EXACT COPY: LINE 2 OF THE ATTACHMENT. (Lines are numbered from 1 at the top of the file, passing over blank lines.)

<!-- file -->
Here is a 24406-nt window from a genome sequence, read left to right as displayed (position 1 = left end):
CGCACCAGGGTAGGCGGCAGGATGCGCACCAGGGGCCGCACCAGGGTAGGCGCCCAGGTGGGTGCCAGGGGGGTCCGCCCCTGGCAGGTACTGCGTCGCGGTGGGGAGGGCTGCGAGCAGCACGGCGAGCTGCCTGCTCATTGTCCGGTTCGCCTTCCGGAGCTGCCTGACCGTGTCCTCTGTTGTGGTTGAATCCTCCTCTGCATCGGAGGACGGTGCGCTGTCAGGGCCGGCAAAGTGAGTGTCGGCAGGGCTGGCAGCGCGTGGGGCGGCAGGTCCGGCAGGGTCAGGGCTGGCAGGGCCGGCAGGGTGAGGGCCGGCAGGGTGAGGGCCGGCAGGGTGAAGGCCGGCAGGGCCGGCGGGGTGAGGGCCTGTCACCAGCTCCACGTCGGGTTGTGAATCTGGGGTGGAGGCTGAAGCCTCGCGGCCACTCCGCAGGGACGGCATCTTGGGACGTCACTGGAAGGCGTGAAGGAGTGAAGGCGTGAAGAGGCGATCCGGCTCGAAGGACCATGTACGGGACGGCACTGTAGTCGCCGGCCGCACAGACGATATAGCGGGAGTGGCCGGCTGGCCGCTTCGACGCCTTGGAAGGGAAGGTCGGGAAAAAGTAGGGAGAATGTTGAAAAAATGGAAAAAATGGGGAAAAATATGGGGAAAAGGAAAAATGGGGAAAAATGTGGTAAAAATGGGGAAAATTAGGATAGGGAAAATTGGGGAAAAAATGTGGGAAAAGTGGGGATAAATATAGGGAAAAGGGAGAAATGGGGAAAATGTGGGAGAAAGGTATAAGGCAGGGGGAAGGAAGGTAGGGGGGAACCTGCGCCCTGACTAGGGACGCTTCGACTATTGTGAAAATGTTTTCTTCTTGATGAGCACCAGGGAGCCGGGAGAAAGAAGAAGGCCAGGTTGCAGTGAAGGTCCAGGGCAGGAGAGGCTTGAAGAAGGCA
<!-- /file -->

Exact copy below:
CGCACCAGGGTAGGCGGCAGGATGCGCACCAGGGGCCGCACCAGGGTAGGCGCCCAGGTGGGTGCCAGGGGGGTCCGCCCCTGGCAGGTACTGCGTCGCGGTGGGGAGGGCTGCGAGCAGCACGGCGAGCTGCCTGCTCATTGTCCGGTTCGCCTTCCGGAGCTGCCTGACCGTGTCCTCTGTTGTGGTTGAATCCTCCTCTGCATCGGAGGACGGTGCGCTGTCAGGGCCGGCAAAGTGAGTGTCGGCAGGGCTGGCAGCGCGTGGGGCGGCAGGTCCGGCAGGGTCAGGGCTGGCAGGGCCGGCAGGGTGAGGGCCGGCAGGGTGAGGGCCGGCAGGGTGAAGGCCGGCAGGGCCGGCGGGGTGAGGGCCTGTCACCAGCTCCACGTCGGGTTGTGAATCTGGGGTGGAGGCTGAAGCCTCGCGGCCACTCCGCAGGGACGGCATCTTGGGACGTCACTGGAAGGCGTGAAGGAGTGAAGGCGTGAAGAGGCGATCCGGCTCGAAGGACCATGTACGGGACGGCACTGTAGTCGCCGGCCGCACAGACGATATAGCGGGAGTGGCCGGCTGGCCGCTTCGACGCCTTGGAAGGGAAGGTCGGGAAAAAGTAGGGAGAATGTTGAAAAAATGGAAAAAATGGGGAAAAATATGGGGAAAAGGAAAAATGGGGAAAAATGTGGTAAAAATGGGGAAAATTAGGATAGGGAAAATTGGGGAAAAAATGTGGGAAAAGTGGGGATAAATATAGGGAAAAGGGAGAAATGGGGAAAATGTGGGAGAAAGGTATAAGGCAGGGGGAAGGAAGGTAGGGGGGAACCTGCGCCCTGACTAGGGACGCTTCGACTATTGTGAAAATGTTTTCTTCTTGATGAGCACCAGGGAGCCGGGAGAAAGAAGAAGGCCAGGTTGCAGTGAAGGTCCAGGGCAGGAGAGGCTTGAAGAAGGCA